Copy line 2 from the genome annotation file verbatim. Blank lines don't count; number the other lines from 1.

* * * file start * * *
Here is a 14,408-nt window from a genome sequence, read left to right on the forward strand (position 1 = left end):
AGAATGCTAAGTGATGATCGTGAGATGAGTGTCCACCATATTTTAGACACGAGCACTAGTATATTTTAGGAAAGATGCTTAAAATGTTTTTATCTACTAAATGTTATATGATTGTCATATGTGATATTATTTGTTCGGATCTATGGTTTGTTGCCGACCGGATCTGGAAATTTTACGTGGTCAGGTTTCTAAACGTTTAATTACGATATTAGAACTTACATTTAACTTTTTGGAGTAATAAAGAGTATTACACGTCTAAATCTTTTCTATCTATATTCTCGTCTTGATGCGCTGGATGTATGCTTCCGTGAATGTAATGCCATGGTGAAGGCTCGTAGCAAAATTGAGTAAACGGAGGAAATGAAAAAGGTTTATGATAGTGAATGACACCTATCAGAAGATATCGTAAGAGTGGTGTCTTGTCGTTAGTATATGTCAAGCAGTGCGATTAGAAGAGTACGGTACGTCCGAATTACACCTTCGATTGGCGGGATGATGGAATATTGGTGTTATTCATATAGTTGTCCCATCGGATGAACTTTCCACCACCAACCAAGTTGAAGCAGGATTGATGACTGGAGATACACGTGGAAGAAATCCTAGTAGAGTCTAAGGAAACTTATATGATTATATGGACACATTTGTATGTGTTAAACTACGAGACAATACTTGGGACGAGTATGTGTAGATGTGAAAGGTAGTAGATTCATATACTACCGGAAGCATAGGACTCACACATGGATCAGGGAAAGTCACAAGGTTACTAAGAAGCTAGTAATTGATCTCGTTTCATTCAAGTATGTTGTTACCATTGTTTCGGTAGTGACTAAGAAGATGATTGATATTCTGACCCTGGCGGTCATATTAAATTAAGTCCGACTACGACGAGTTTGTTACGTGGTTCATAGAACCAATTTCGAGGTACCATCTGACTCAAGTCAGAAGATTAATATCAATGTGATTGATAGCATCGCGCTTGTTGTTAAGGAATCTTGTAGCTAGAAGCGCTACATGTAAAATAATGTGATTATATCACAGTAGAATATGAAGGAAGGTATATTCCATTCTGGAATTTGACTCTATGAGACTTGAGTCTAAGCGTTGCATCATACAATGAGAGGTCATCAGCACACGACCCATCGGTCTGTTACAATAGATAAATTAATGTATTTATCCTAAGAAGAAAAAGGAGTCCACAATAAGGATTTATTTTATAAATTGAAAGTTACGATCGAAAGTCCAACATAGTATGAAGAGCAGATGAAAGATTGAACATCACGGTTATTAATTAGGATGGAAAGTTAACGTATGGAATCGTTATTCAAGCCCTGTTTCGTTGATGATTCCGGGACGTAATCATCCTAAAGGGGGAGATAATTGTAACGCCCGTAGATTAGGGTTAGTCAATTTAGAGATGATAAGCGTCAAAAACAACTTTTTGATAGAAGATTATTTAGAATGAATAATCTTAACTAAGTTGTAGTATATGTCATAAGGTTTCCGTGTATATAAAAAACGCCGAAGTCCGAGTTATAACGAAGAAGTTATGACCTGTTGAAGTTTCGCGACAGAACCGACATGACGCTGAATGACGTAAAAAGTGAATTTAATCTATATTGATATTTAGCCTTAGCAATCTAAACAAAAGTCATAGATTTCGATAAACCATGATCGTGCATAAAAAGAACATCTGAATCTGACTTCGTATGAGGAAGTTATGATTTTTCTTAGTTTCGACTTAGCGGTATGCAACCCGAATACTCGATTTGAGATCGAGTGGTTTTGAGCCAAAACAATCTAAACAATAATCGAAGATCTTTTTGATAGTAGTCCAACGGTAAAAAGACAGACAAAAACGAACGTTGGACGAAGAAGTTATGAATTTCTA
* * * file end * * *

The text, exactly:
AGAATGCTAAGTGATGATCGTGAGATGAGTGTCCACCATATTTTAGACACGAGCACTAGTATATTTTAGGAAAGATGCTTAAAATGTTTTTATCTACTAAATGTTATATGATTGTCATATGTGATATTATTTGTTCGGATCTATGGTTTGTTGCCGACCGGATCTGGAAATTTTACGTGGTCAGGTTTCTAAACGTTTAATTACGATATTAGAACTTACATTTAACTTTTTGGAGTAATAAAGAGTATTACACGTCTAAATCTTTTCTATCTATATTCTCGTCTTGATGCGCTGGATGTATGCTTCCGTGAATGTAATGCCATGGTGAAGGCTCGTAGCAAAATTGAGTAAACGGAGGAAATGAAAAAGGTTTATGATAGTGAATGACACCTATCAGAAGATATCGTAAGAGTGGTGTCTTGTCGTTAGTATATGTCAAGCAGTGCGATTAGAAGAGTACGGTACGTCCGAATTACACCTTCGATTGGCGGGATGATGGAATATTGGTGTTATTCATATAGTTGTCCCATCGGATGAACTTTCCACCACCAACCAAGTTGAAGCAGGATTGATGACTGGAGATACACGTGGAAGAAATCCTAGTAGAGTCTAAGGAAACTTATATGATTATATGGACACATTTGTATGTGTTAAACTACGAGACAATACTTGGGACGAGTATGTGTAGATGTGAAAGGTAGTAGATTCATATACTACCGGAAGCATAGGACTCACACATGGATCAGGGAAAGTCACAAGGTTACTAAGAAGCTAGTAATTGATCTCGTTTCATTCAAGTATGTTGTTACCATTGTTTCGGTAGTGACTAAGAAGATGATTGATATTCTGACCCTGGCGGTCATATTAAATTAAGTCCGACTACGACGAGTTTGTTACGTGGTTCATAGAACCAATTTCGAGGTACCATCTGACTCAAGTCAGAAGATTAATATCAATGTGATTGATAGCATCGCGCTTGTTGTTAAGGAATCTTGTAGCTAGAAGCGCTACATGTAAAATAATGTGATTATATCACAGTAGAATATGAAGGAAGGTATATTCCATTCTGGAATTTGACTCTATGAGACTTGAGTCTAAGCGTTGCATCATACAATGAGAGGTCATCAGCACACGACCCATCGGTCTGTTACAATAGATAAATTAATGTATTTATCCTAAGAAGAAAAAGGAGTCCACAATAAGGATTTATTTTATAAATTGAAAGTTACGATCGAAAGTCCAACATAGTATGAAGAGCAGATGAAAGATTGAACATCACGGTTATTAATTAGGATGGAAAGTTAACGTATGGAATCGTTATTCAAGCCCTGTTTCGTTGATGATTCCGGGACGTAATCATCCTAAAGGGGGAGATAATTGTAACGCCCGTAGATTAGGGTTAGTCAATTTAGAGATGATAAGCGTCAAAAACAACTTTTTGATAGAAGATTATTTAGAATGAATAATCTTAACTAAGTTGTAGTATATGTCATAAGGTTTCCGTGTATATAAAAAACGCCGAAGTCCGAGTTATAACGAAGAAGTTATGACCTGTTGAAGTTTCGCGACAGAACCGACATGACGCTGAATGACGTAAAAAGTGAATTTAATCTATATTGATATTTAGCCTTAGCAATCTAAACAAAAGTCATAGATTTCGATAAACCATGATCGTGCATAAAAAGAACATCTGAATCTGACTTCGTATGAGGAAGTTATGATTTTTCTTAGTTTCGACTTAGCGGTATGCAACCCGAATACTCGATTTGAGATCGAGTGGTTTTGAGCCAAAACAATCTAAACAATAATCGAAGATCTTTTTGATAGTAGTCCAACGGTAAAAAGACAGACAAAAACGAACGTTGGACGAAGAAGTTATGAATTTCTA